A Community Health Needs Assessment (CHNA) is a systematic process involving the community to identify and
analyze community health needs. The process provides a way for communities to prioritize health needs, and to
plan and act upon unmet community health needs.
CHNAs may be conducted by a variety of organizations. Each Critical Access Hospital (CAH) must conduct a CHNA
once every three years, as mandated by the Affordable Care Act. Local public health units seeking to gain or
maintain accreditation must conduct a Community Health Assessment every five years. Many methods exist for
conducting an assessment, but generally include:
Community focus groups
Interviews with community leaders
Population health and other health-related data
Understanding the Significant Healthcare Needs in North Dakota Communities
North Dakota's CAHs identified several different health needs through the 2014-2016 CHNA process and again in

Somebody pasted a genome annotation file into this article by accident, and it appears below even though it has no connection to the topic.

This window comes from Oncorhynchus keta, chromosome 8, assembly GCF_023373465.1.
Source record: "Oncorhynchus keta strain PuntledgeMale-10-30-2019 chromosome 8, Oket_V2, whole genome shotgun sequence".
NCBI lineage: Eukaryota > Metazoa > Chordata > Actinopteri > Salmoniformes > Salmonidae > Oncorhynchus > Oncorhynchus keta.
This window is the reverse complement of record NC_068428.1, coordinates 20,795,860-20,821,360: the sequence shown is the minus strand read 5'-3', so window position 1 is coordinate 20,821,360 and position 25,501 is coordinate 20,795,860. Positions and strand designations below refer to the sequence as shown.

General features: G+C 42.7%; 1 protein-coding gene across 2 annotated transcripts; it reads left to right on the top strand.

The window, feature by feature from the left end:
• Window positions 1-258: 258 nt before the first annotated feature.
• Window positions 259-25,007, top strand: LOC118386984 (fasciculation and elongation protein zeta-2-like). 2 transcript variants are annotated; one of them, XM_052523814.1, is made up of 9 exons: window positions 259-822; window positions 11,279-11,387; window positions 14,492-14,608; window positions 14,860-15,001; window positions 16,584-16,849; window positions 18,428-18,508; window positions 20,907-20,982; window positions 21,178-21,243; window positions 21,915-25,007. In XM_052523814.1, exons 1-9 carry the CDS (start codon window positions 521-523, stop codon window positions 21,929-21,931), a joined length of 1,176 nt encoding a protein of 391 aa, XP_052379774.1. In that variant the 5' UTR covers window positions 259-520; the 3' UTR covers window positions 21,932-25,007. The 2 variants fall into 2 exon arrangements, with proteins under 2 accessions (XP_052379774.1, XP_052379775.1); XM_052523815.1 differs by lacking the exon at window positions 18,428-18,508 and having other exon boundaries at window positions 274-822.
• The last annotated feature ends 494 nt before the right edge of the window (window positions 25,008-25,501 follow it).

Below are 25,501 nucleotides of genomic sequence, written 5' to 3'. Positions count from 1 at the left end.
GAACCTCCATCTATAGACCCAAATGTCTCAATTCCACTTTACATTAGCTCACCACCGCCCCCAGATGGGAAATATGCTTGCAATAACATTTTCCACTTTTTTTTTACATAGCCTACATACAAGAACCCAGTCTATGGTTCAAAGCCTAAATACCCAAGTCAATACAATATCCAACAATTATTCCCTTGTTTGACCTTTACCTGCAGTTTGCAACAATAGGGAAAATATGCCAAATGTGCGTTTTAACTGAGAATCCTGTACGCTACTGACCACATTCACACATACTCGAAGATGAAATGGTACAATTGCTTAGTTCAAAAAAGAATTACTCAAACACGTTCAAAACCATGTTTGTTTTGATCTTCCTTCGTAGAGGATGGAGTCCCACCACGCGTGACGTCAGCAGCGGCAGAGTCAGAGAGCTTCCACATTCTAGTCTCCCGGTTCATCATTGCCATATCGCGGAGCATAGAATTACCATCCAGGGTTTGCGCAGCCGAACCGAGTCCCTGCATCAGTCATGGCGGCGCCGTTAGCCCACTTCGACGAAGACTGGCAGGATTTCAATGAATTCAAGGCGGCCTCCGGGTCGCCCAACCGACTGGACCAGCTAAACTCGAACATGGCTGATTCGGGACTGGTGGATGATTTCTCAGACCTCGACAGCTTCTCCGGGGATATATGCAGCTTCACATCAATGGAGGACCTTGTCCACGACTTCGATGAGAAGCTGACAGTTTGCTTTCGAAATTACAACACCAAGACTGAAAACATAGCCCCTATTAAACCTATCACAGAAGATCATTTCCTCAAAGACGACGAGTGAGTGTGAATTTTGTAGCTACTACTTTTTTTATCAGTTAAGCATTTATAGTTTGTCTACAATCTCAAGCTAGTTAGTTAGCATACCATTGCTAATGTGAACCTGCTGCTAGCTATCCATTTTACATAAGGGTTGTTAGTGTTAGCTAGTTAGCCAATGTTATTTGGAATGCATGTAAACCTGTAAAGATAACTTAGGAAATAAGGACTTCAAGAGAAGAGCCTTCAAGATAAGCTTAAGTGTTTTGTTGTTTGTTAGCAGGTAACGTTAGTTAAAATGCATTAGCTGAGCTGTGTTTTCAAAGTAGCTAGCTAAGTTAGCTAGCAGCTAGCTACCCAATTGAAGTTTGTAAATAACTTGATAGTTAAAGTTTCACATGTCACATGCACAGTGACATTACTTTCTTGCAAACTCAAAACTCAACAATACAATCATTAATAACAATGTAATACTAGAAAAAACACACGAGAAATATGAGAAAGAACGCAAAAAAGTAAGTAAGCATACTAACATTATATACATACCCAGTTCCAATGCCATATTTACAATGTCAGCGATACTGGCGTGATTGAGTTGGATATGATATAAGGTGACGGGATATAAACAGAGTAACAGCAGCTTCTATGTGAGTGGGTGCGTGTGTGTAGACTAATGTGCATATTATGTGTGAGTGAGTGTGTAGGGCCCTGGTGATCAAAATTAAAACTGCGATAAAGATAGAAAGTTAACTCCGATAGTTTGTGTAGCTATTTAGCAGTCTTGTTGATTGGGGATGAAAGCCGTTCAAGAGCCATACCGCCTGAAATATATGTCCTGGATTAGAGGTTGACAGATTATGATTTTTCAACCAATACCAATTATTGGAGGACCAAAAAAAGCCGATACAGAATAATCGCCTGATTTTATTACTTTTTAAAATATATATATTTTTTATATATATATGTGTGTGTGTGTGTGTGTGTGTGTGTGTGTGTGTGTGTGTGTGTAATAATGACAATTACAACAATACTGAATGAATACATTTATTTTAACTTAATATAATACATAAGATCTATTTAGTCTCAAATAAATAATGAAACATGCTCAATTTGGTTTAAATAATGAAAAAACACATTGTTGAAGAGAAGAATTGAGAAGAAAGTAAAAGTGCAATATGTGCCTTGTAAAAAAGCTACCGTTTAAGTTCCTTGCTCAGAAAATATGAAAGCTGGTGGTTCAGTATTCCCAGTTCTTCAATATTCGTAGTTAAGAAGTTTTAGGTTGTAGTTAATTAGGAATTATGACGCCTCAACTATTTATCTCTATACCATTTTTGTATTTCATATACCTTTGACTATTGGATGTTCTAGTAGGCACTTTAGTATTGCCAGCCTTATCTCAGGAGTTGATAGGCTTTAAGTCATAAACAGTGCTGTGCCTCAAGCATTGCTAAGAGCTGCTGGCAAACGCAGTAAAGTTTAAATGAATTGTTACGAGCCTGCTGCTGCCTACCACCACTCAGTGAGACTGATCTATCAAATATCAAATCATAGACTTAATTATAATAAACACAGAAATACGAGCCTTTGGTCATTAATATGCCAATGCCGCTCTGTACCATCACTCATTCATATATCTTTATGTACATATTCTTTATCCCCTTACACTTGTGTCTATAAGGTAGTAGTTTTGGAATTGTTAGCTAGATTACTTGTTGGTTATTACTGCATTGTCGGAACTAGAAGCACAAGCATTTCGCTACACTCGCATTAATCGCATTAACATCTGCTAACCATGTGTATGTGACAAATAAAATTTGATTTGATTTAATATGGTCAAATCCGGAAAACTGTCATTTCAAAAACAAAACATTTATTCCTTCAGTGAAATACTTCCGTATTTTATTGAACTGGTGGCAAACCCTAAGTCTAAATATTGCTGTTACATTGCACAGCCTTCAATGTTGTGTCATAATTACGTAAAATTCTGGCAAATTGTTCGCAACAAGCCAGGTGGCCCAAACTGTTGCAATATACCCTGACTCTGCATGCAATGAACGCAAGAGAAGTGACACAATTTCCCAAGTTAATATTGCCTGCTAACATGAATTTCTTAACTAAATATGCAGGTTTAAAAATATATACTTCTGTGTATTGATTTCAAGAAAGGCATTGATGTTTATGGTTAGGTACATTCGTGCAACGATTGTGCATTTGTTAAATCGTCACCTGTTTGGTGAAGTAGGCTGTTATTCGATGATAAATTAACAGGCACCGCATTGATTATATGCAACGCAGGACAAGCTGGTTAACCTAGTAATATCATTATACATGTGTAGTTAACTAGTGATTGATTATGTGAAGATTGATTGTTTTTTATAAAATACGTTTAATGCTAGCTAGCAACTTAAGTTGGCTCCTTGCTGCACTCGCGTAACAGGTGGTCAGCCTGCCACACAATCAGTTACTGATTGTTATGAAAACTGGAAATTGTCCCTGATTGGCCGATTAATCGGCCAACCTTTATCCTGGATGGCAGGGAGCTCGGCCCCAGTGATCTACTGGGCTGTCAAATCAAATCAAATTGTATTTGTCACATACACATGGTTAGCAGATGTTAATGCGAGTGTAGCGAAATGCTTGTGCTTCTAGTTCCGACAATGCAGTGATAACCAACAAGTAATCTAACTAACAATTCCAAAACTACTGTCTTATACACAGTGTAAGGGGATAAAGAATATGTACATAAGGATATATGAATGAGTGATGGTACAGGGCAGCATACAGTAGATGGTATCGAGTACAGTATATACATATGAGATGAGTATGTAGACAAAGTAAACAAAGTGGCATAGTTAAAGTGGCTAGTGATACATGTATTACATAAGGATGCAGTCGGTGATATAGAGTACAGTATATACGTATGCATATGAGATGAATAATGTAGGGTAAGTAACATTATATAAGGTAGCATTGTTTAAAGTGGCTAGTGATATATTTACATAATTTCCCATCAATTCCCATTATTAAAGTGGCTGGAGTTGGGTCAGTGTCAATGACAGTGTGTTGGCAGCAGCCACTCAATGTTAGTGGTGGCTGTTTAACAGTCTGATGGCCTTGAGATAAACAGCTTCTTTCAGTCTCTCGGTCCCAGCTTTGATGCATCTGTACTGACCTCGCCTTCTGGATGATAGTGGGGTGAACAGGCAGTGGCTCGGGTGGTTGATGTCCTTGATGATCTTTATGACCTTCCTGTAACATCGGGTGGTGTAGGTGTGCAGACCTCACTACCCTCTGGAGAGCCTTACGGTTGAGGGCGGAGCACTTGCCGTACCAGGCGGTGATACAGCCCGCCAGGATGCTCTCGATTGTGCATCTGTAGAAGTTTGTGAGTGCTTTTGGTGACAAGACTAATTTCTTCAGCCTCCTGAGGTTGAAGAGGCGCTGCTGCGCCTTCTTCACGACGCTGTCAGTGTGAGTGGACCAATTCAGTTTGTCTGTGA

the 2017-2019 process. Many individual communities selected needs similar to each other's as the most
significant for their community. The top needs across North Dakota for the 2017-2019 cycle were:
Ability to retain primary care providers
Attracting and retaining young families
Having enough daycare services
To view and compare individual communities’ identified needs, click on the map below.
CHNA Reports and Implementation Plans
A hospital prepares a strategic implementation plan as a blueprint for meeting identified needs. A public health
unit prepares a Community Health Improvement Plan (CHIP). For a complete list of CHNA reports, strategic
implementation reports, and CHIPs, see the Individual
Hospital CHNA Reports and Implementation Strategies.